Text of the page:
Outdoor play - the best kind of learning

Bryony Hackett-Evans

07 October 2019

The great outdoors

Almost a third of children in the UK are outside for less than thirty minutes each day.

Increased traffic and awareness of risks have shifted attitudes towards unsupervised children. Today’s children spend an unprecedented amount of time indoors.

What hasn’t changed is their need for fresh air and time outdoors. A sedentary indoor lifestyle might be safe, but it isn’t doing our children any favours. The benefits of spending time in nature

‘Outdoor play’ is a broad term, encompassing all that children do, see, hear and feel outside. This includes experiences led by adults and activities spontaneously initiated by children.

Natural England has found a positive link between time spent in natural environments and:

  • children’s learning
  • mental health
  • physical activity
  • physiological health
  • obesity.

In an ideal world, every child would have equal access to the indoors and outdoors with their play moving fluidly between the two.

But we live in the real world. City living, where a small garden or balcony can be hard to find, can make outdoor play tricky.

At tiney, we understand that children often can’t play freely outside at home. We make sure that every tiney home nursery has access to a local park that they can visit regularly if they don’t have an outdoor space themselves.

All outdoor space is useful

Toddlers develop their understanding of the world by finding out what happens when they snap a stick, roll down a hill or kick a stone. While talking about the world, they learn new words to describe what they see. Space to run offers physical challenges. Moving a log or digging in the soil helps develop balance and coordination.

Outdoor spaces are alive and share exciting uncertainty. Children love wondering what they might find. Whether an outdoor space is private or public, big or small, wooded or grassy, it has unique features for children to explore. There is no one perfect outdoor play space.

The best outdoor environments have a rich choice of natural play materials that can be used in different ways. Rather than thinking about what toys children need to have outside, tiney home leaders consider the developmental steps each child is working towards. This approach provides learning experiences that reflect specific interests so every child makes progress.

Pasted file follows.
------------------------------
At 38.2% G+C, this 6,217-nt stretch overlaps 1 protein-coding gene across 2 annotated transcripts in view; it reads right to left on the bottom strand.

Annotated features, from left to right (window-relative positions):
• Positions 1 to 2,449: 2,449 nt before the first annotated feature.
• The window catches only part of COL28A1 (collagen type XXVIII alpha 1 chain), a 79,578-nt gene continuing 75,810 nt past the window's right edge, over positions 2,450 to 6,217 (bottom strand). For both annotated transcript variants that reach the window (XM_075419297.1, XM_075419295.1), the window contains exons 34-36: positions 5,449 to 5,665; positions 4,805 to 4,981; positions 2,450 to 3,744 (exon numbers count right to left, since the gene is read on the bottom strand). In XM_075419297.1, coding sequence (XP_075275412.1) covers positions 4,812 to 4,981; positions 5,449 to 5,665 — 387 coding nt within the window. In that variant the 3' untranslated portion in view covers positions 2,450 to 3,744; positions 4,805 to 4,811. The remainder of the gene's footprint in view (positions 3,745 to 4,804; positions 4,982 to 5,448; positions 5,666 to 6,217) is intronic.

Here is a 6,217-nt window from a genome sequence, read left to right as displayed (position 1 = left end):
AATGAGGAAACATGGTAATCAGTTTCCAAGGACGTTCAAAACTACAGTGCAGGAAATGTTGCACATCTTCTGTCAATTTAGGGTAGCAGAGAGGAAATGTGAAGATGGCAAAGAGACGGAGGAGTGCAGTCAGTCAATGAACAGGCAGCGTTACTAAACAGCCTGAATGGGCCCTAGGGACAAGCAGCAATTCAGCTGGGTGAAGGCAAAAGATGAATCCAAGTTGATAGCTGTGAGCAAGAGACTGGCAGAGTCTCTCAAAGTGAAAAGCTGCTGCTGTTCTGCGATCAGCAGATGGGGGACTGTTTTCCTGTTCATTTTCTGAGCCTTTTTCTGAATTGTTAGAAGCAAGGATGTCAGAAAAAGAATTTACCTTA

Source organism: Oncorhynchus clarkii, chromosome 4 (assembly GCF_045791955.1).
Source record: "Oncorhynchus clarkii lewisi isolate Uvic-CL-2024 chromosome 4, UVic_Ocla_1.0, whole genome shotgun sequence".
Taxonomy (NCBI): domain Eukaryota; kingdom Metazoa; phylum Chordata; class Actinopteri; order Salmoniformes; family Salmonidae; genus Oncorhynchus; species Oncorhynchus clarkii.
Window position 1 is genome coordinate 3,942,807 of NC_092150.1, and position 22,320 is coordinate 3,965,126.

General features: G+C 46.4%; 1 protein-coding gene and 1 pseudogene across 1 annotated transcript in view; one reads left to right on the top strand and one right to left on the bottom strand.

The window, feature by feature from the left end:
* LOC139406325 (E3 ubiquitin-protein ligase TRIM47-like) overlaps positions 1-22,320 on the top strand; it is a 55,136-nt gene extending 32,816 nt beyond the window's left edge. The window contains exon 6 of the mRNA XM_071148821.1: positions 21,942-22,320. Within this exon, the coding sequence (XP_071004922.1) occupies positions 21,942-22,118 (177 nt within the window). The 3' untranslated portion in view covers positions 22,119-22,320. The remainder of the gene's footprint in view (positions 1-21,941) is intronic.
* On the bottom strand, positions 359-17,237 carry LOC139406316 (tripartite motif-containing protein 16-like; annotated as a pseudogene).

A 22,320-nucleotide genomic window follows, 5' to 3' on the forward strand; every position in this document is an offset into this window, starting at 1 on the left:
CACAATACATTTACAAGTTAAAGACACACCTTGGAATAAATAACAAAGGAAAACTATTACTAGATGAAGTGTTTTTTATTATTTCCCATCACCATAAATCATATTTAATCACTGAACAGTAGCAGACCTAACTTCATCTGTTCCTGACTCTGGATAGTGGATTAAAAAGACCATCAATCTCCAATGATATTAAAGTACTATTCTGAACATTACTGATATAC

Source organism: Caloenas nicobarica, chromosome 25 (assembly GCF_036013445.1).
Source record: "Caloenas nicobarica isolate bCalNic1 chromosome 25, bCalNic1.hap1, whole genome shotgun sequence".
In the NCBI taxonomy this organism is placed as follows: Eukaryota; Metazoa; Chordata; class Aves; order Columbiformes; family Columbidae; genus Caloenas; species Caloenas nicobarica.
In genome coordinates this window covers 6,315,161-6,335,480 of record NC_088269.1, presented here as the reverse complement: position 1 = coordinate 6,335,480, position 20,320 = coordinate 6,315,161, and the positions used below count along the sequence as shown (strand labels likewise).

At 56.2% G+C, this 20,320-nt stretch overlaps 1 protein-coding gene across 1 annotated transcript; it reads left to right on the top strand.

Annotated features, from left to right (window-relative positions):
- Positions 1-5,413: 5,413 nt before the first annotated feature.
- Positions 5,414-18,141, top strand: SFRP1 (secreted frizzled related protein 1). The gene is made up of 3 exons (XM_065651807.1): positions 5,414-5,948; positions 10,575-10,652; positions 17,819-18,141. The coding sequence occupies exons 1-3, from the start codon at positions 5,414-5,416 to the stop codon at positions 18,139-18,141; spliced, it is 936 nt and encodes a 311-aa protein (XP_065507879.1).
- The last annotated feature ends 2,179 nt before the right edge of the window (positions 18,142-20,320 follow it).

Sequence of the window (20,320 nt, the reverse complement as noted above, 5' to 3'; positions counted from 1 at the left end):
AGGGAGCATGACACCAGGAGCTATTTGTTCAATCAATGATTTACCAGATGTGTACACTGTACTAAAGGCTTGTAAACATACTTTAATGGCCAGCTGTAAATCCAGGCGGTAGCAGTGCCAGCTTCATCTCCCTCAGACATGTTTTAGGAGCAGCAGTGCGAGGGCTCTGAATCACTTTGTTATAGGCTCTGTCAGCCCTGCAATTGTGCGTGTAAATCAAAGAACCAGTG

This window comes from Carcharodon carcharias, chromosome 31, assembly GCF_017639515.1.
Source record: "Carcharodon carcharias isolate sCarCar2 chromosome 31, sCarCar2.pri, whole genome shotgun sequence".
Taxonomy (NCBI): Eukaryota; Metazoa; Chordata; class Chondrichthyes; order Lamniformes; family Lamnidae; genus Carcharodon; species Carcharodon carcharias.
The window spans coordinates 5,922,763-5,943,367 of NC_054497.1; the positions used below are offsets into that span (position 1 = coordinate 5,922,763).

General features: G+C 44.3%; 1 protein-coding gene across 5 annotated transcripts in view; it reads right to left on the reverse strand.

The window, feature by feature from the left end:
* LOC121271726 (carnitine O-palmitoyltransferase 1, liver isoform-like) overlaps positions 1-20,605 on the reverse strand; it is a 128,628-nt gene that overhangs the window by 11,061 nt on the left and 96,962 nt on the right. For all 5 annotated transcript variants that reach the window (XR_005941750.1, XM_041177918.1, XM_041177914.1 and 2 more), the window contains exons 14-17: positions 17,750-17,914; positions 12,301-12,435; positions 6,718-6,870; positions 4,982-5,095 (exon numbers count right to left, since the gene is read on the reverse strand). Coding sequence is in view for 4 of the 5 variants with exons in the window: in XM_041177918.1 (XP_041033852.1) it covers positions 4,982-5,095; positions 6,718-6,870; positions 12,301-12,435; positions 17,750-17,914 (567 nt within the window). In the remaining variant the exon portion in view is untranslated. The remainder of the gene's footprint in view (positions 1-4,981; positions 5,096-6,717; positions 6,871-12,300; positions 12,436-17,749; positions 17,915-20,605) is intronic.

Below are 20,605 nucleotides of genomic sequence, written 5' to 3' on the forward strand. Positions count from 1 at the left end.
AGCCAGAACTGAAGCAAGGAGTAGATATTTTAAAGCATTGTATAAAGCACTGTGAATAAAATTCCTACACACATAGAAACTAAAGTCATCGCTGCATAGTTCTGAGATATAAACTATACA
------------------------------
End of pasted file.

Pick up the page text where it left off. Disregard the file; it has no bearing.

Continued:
There's no bad weather, only bad clothes

When it’s wet and windy, it’s easy to make excuses not to go out. The Swedish saying “there is no bad weather, there are only bad clothes” sums up our approach.

Children don’t stop learning because of a little rain. An adult’s attitude to the outdoors has a huge impact on children’s enthusiasm, especially if they can’t often get outside at home. Tiney home leaders are prepared to be outdoors in all weather. They can make even the least promising day fun.

What about risks?

An ethos of risk management rather than risk removal is how we approach things at tiney. This makes sure that when children take risks outdoors - under the watchful eye of their tiney home leader - they learn valuable skills about boundaries and how to manage future risks.

Although outdoor play is widely believed to be more dangerous than indoor play, accident statistics disprove this.

Tiney home leaders have high safety standards, always checking for risks and supervising outdoor play while allowing freedom. Getting the balance right means children in their care are safe, happy and always learning while outdoors.

Bryony Hackett-Evans profile img

Bryony Hackett-Evans

Bryony trained as an Early Years teacher and has also taught in Key Stage One. As the phonics lead in a large primary school, Bryony ensures that every child learns to read early and develops a lifelong love of books. She believes that the best teaching and childcare is underpinned by research, and has completed a Masters in Educational Leadership alongside her role in the classroom.

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